As well as his operas, Wolf-Ferrari wrote a number of instrumental works, mainly at the very beginning and very end of his career. Only his violin concerto has ever been performed with anything approaching regularity, though he also wrote Idillio-concertino (essentially a chamber symphony), various pieces of chamber music including a piano quintet and two piano trios, three violin sonatas and a number of works for the organ amongst others. In recent years, a recovery of his instrumental music has been underway by the pianist Costantino Catena, who has recorded his piano works, sonatas for violin and piano, sonata for cello and piano and piano quintet for the Brilliant Classics label.[2][3][4]

Wolf-Ferrari's work is not performed very widely (with the exception of several of his overtures and his Jewels of the Madonna intermezzo) although he is generally thought of as probably the finest writer of Italian comic opera of his time. His works often recall the opera buffa of the 18th century, although he also wrote more ambitious works in the manner of Pietro Mascagni, which are thought of less well.



See List of operas by Ermanno Wolf-Ferrari

Other vocal works[edit]

  • La sulamite (canto biblico), Op. 2 (1898)
  • 8 cori (unaccompanied) (1898)
  • Talitha Kumi (La figlia di Giaro) (oratorium, Bible: Mark), Op. 3 (1900)
  • La vita nuova (cantata, after Dante), Op. 9 (1901)
  • 4 Rispetti, Op. 11 (1902)
  • 4 Rispetti, Op. 12 (1902)
  • Canzoniere (Tuscan trad.) Op. 17 (1936)
  • La passione (Tuscan trad.) Op. 21 (for chorus, 1939; for voice and piano, 1940),


  • Serenade for Strings in E flat major
  • Idillio-concertino in A major for Oboe and small orchestra, Op. 15 (1932)
  • Suite-concertino in F major for Bassoon and small orchestra, Op. 16 (1933)
  • Venezianische Suite (Suite Veneziana) in A minor, Op.18
  • Triptychon (Trittico) op.19
  • Divertimento in D major op.20
  • Arabesken (Arabeschi) für Orchester op.22 (after a theme of Ettore Tito)
  • Violin Concerto in D, Op. 26 Guila Bustabo in ammirazione (1943)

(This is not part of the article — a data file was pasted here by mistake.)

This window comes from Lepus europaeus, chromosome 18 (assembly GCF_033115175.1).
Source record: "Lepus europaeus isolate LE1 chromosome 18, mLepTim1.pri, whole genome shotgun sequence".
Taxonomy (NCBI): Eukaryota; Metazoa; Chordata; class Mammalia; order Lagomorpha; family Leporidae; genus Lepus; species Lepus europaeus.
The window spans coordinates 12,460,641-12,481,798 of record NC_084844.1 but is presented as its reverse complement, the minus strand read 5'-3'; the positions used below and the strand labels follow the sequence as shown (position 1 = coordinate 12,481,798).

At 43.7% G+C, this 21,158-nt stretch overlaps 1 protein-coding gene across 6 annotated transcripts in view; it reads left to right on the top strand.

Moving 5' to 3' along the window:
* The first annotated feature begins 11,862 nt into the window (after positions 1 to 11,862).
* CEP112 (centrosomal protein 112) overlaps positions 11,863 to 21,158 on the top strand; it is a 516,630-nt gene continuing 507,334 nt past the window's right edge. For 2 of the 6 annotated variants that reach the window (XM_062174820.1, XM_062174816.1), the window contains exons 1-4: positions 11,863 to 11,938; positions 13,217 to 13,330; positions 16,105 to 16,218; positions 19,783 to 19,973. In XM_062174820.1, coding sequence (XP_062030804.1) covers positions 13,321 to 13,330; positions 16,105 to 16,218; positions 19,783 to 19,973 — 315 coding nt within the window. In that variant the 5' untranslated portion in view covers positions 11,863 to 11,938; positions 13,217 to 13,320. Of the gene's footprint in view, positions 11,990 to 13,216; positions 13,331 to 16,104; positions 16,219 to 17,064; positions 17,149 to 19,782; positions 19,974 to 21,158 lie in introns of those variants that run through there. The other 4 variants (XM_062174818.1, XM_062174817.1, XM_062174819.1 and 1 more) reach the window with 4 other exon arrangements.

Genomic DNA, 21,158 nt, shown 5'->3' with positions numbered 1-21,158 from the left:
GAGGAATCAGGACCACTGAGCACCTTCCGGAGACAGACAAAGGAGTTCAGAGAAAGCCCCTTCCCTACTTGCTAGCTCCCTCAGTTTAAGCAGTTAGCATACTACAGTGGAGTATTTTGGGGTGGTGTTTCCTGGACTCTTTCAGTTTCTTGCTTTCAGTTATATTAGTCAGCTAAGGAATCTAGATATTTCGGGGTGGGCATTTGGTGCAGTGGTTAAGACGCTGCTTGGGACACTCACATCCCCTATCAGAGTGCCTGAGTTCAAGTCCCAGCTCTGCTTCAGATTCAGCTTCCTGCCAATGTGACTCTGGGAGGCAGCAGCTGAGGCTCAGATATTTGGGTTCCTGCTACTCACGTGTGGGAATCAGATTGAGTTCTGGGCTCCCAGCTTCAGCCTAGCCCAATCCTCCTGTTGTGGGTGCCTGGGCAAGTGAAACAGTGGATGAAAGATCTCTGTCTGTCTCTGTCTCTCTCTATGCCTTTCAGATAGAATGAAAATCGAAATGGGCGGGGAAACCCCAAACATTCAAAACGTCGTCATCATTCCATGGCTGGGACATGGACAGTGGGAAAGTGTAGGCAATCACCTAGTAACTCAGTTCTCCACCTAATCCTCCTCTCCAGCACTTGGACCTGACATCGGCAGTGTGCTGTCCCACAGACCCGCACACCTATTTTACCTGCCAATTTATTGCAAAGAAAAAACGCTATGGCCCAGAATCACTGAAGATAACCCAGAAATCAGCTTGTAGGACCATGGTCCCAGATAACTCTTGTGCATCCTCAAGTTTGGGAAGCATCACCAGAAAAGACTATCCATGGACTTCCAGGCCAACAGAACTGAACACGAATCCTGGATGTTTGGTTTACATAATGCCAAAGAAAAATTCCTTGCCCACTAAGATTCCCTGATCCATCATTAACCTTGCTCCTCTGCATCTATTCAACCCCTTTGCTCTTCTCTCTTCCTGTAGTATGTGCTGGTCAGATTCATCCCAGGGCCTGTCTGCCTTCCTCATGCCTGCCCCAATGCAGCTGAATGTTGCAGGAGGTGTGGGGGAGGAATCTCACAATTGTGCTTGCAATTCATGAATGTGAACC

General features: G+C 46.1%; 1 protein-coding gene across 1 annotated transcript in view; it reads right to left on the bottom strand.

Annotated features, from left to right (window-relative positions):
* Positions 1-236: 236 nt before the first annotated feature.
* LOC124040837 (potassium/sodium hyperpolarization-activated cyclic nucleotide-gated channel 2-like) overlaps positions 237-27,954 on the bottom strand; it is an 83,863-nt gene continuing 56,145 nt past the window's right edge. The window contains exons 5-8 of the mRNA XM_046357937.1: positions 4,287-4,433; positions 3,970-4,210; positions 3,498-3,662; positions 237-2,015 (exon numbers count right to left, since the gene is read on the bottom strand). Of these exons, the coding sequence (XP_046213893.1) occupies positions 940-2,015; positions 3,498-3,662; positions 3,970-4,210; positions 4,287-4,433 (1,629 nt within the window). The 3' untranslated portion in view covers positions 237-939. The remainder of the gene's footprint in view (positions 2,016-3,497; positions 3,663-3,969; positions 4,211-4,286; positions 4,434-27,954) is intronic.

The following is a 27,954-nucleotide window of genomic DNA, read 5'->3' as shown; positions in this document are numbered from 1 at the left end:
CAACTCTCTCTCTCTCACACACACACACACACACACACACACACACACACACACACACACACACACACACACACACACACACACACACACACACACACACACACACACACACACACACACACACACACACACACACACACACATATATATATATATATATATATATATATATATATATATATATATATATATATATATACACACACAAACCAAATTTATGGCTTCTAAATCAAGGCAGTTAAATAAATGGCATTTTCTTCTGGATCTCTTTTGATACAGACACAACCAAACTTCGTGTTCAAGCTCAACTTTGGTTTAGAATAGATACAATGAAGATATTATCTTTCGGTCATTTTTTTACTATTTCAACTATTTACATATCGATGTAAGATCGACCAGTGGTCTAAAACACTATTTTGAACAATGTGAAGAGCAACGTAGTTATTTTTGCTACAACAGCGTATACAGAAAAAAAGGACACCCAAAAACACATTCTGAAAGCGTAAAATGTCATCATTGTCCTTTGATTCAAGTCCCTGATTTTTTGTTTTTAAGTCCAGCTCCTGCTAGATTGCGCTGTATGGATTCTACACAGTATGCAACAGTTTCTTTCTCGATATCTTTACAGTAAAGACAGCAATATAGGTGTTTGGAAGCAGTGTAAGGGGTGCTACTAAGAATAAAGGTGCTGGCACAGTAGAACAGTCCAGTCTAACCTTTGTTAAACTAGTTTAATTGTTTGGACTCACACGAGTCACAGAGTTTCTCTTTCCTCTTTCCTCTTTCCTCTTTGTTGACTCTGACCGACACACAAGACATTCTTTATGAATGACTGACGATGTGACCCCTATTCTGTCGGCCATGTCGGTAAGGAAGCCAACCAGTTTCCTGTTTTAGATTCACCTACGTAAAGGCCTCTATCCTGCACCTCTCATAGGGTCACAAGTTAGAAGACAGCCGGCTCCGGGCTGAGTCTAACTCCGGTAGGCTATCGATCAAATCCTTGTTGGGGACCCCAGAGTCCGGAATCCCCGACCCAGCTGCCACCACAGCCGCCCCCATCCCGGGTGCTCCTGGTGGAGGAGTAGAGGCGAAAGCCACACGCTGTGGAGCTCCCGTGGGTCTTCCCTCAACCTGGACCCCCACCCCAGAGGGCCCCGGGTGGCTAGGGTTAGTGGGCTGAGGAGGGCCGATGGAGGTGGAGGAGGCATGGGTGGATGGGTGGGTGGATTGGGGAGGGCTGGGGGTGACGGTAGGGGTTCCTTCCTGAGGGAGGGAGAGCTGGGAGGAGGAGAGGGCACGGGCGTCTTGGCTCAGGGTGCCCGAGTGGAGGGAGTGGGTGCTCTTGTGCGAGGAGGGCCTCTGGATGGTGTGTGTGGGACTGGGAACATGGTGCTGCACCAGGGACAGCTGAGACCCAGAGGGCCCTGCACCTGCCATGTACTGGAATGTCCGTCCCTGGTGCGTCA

• Sinfonia Brevis in E flat major op.28
  • Concertino in A flat major for English horn and small orchestra, Op. 34 (1947)

Chamber music[edit]

  • String Sextet in C minor (1894/95, also as a string trio)[5]
  • Sinfonia da Camera Op. 8 (1901)
  • Sonata No.1 for Violin & Piano in G minor, Op.1 (1895)
  • Sonata No.2 for Violin & Piano in A minor, Op.10 (1901)
  • Sonata No.3 for Violin & Piano in E major, Op.27 (1943)
  • Sonata for Cello & Piano in G major, Op.30 (1945)
  • String Duo in G minor for Violin & Cello, Op.33b (1946)
  • String Duo, "Introduzione e Balletto", for Violin & Cello, Op.35 (1948)
  • String Trio in B minor for Violin, Viola & Cello, WoO. (1894)
  • String Trio in A minor for Violin, Viola & Cello, Op.32 (1945)
  • String Quartet in E minor, Op.23 (1940)
  • String Quintet in C major for 2 Violins, 2 Violas & Cello, Op.24 (1942)
  • Piano Trio No.1 in D major, Op.5 (1898)
  • Piano Trio No.2 in F major, Op.7 (1900)
  • Piano Trio "Sonata" for in F major for 2 Violins & Piano, Op.25 (1943)
  • Piano Quintet in D major, Op.6 (1901)


Wolf-Ferrari, Ermanno by John C G Waterhouse, in The New Grove Dictionary of Music and Musicians, ed. Stanley Sadie (London, 1980) ISBN 0-333-23111-2

Wolf-Ferrari, Ermanno by John C G Waterhouse, in The New Grove Dictionary of Opera, ed. Stanley Sadie (London, 1992) ISBN 0-333-73432-7


  1. ^ John Lazarus (1990). The opera handbook. G.K. Hall. p. 68. ISBN 9780816190942.
  2. ^ "Wolf-Ferrari: Piano Music - Brilliant Classics".
  3. ^ "Wolf-Ferrari: 3 Violin Sonatas - Brilliant Classics".
  4. ^ "Wolf-Ferrari: Piano Quintet - Cello Sonata - Brilliant Classics".
  5. ^ In manuscript, mentioned by Hamann in his Ermanno Wolf-Ferrari, (Schneider, 1986). Performed in several concerts in Germany in 2011. - see http://www.kathrintenhagen.de/en/schedule.html

External links[edit]